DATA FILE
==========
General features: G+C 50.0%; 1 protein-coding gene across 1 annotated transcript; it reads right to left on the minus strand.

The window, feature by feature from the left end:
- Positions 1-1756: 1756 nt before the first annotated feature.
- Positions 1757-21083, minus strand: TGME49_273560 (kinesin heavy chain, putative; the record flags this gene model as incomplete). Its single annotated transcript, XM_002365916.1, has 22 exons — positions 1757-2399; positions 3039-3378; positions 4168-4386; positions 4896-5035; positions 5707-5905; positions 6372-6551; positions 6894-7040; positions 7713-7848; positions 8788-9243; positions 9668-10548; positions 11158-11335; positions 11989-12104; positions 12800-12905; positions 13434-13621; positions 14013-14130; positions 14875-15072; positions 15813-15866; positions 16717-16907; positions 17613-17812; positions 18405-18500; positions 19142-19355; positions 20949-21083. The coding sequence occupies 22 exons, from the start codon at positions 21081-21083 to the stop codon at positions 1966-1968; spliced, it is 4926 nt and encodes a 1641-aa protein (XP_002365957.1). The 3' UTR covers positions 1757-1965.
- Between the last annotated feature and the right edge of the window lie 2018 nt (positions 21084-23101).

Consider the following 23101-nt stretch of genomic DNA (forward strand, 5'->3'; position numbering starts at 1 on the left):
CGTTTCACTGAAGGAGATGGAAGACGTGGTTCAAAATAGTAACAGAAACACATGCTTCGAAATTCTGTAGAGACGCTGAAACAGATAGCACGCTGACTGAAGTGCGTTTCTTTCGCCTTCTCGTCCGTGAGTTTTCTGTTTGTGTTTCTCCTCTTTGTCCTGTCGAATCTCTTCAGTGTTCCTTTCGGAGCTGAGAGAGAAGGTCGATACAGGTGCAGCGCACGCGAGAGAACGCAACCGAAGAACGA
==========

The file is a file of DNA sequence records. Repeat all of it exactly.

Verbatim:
General features: G+C 50.0%; 1 protein-coding gene across 1 annotated transcript; it reads right to left on the minus strand.

The window, feature by feature from the left end:
- Positions 1-1756: 1756 nt before the first annotated feature.
- Positions 1757-21083, minus strand: TGME49_273560 (kinesin heavy chain, putative; the record flags this gene model as incomplete). Its single annotated transcript, XM_002365916.1, has 22 exons — positions 1757-2399; positions 3039-3378; positions 4168-4386; positions 4896-5035; positions 5707-5905; positions 6372-6551; positions 6894-7040; positions 7713-7848; positions 8788-9243; positions 9668-10548; positions 11158-11335; positions 11989-12104; positions 12800-12905; positions 13434-13621; positions 14013-14130; positions 14875-15072; positions 15813-15866; positions 16717-16907; positions 17613-17812; positions 18405-18500; positions 19142-19355; positions 20949-21083. The coding sequence occupies 22 exons, from the start codon at positions 21081-21083 to the stop codon at positions 1966-1968; spliced, it is 4926 nt and encodes a 1641-aa protein (XP_002365957.1). The 3' UTR covers positions 1757-1965.
- Between the last annotated feature and the right edge of the window lie 2018 nt (positions 21084-23101).

Consider the following 23101-nt stretch of genomic DNA (forward strand, 5'->3'; position numbering starts at 1 on the left):
CGTTTCACTGAAGGAGATGGAAGACGTGGTTCAAAATAGTAACAGAAACACATGCTTCGAAATTCTGTAGAGACGCTGAAACAGATAGCACGCTGACTGAAGTGCGTTTCTTTCGCCTTCTCGTCCGTGAGTTTTCTGTTTGTGTTTCTCCTCTTTGTCCTGTCGAATCTCTTCAGTGTTCCTTTCGGAGCTGAGAGAGAAGGTCGATACAGGTGCAGCGCACGCGAGAGAACGCAACCGAAGAACGA